In the Middle Ages, the two villages of Ober and Niederbetschdorf with nine other localities:
Major changes occurred at the end of the 15th century. By way of inheritance, the rights of the Lichtenbergs to the Hattgau passed to the counts of Hanau in 1480. Coincidentally, with the liquidation of the Pullers of Hohenbourg in 1482, their rights reverted to the Thalheim nobles. As for the Fleckensteins, they sold their shares to Philippe II, count of Hanau-Lichtenberg, who eventually became the sole master of the Hattgau.
The Thirty-Years War at the start of the following century profoundly affected the region, and the prosperity of the peasants was not reestablished until the beginning of the 18th century, as is still evident by the wooden fronts of certain houses.
Nevertheless, Betschdorf remains and will always be universally known for its pottery houses. Since the 17th century, the artist in sandstone has held an important position in the activities of the village and is actually very much flourishing, in spite of many periods of crisis.
Since the coalition, the municipality has accomplished important public works: health center, sewage system, public lighting that is harmonious with the location, indoor swimming pool, multi-sport stadium, construction of two elementary schools, renovation of the inter-denominational church and of City Hall, shooting range, tennis courts, a Center for Sports and Leisure, and the Pottery Museum.
This remarkable development in a rural setting was rewarded by the National First Prize "Coq d'Or" at the third "Villages that I Love" competition in 1980.
The Pottery Houses
There have always been pottery houses in Alsace. Since the era of polished stone, sculptures were made of clay from the Rhine Plain and, in 1850, thirty locations in the Lower Rhine were devoted to this activity. But today, only two important centers survive: Betschdorf and Soufflenheim.
Soft pottery has existed in Betschdorf since time immemorial, but sandstone paottery is of relatively recent origin. In 1717, a sole potter from the Taunus region made the first attempts at hard pottery with sandstone from Betschdorf by using a process of varnishing with salt and baking at 1300ºC. Seventeen years later, his workshop was taken over by two brothers-in-law, Wingerter and Krummeich, natives of Westerwald who, after having gone through Krughülte in Sarre, settled down in the locality. They were soon joined by other artisans from the Bade Country, Taunus, and Sarre such that Betschdorf had ten or so pottery houses by the end of the 18th century.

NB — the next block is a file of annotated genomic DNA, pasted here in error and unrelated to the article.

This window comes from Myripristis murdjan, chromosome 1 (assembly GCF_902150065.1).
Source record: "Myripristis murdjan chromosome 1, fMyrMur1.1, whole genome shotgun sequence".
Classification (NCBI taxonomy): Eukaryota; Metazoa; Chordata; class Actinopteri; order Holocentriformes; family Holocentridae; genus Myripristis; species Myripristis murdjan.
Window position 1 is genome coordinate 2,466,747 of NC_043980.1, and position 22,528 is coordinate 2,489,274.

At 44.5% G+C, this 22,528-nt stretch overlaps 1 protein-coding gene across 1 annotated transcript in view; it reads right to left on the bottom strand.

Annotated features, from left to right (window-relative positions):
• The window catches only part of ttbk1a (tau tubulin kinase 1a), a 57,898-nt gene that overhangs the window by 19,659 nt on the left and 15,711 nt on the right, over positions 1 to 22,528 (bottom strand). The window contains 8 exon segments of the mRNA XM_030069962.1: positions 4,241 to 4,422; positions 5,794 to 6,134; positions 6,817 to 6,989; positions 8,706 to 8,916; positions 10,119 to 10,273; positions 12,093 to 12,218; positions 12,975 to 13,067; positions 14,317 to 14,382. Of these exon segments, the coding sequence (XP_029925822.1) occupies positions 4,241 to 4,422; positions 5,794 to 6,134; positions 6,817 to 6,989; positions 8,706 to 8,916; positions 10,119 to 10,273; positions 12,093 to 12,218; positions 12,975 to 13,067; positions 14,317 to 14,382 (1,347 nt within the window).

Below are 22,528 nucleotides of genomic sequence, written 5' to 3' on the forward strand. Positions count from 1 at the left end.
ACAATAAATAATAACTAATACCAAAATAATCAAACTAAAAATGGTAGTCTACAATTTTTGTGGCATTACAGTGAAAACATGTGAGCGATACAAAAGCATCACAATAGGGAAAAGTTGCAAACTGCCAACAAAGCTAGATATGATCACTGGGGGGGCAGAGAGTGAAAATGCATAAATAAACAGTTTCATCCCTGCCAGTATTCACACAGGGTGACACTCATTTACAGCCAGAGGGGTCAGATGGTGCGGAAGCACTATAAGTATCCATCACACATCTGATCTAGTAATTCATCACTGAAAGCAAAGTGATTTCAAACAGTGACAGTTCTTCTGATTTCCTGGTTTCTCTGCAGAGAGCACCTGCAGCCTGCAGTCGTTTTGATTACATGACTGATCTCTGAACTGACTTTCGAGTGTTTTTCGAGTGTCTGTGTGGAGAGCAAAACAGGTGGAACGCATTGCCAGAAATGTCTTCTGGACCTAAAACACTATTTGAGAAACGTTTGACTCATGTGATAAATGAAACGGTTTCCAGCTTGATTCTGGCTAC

Then came the French Revolution. Almost all the potters emigrated to the Bade Country
After the annexation of Alsace by Germany in 1870, some potters left the village while others abandoned the trade for lack of markets, and no more than 15 or so remained.
A revival was seen after World War I when, along with traditionally fabricated objects (pots, jugs, pans), certain potters successfully directed themselves toward making finely grained and richly decorated ceramics (vases, ornaments, dinner ware) the production of which grew from year to year, thanks to the development of tourism.
This page is from the Regis Zagrocki and Doris Martsolf Leek Zagrocki family history website.